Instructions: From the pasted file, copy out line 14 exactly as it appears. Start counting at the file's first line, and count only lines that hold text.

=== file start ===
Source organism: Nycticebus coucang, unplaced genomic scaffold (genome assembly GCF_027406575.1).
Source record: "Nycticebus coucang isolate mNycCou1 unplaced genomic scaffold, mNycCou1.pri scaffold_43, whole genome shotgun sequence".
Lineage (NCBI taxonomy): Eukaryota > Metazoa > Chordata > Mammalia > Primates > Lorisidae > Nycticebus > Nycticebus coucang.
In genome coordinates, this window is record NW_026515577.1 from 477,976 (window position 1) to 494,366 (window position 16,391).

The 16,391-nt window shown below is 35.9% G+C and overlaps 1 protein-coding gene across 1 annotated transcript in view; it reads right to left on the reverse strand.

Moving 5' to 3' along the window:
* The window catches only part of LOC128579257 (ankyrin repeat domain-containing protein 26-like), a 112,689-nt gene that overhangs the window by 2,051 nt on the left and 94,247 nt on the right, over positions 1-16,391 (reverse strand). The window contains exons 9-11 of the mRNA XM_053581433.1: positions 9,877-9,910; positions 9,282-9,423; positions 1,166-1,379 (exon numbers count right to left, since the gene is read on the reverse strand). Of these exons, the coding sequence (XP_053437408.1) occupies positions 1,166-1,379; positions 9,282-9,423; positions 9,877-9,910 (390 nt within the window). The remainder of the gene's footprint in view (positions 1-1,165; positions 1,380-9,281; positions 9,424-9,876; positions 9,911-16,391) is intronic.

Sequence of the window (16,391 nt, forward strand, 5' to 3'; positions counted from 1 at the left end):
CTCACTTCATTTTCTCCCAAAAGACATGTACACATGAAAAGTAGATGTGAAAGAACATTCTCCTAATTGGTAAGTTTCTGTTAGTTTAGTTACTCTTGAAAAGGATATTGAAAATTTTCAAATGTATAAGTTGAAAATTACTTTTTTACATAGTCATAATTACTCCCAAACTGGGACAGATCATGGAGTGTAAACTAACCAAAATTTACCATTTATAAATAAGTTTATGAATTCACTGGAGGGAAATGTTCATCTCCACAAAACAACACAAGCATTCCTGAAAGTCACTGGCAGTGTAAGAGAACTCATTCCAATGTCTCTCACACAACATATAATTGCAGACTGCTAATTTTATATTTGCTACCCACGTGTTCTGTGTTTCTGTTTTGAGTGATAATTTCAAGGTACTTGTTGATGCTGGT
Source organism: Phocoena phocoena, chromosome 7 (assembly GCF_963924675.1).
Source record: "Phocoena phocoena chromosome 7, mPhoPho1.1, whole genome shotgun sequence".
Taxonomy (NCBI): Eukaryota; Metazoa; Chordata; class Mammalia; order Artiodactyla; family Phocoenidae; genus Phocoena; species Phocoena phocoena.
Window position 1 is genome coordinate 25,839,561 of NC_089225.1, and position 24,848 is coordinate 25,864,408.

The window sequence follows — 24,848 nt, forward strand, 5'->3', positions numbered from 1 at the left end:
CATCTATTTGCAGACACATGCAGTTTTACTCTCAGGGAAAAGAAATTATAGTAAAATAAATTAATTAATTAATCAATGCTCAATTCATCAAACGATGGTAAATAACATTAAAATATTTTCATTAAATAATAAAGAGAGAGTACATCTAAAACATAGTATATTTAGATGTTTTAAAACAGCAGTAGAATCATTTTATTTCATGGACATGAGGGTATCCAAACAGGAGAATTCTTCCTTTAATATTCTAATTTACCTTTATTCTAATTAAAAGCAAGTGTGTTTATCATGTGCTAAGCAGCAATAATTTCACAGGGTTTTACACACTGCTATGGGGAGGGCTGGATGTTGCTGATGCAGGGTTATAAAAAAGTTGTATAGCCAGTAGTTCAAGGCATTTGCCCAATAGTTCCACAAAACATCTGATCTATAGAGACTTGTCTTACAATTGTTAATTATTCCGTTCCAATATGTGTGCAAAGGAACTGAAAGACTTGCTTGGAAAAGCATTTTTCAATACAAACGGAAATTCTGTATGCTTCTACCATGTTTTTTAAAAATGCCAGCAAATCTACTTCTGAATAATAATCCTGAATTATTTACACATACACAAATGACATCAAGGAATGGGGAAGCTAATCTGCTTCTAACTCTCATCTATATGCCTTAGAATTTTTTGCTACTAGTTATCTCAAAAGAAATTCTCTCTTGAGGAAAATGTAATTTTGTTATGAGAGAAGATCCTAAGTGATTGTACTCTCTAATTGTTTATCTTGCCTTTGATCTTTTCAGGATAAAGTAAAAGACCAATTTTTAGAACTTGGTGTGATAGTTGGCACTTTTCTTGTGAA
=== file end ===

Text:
The window sequence follows — 24,848 nt, forward strand, 5'->3', positions numbered from 1 at the left end: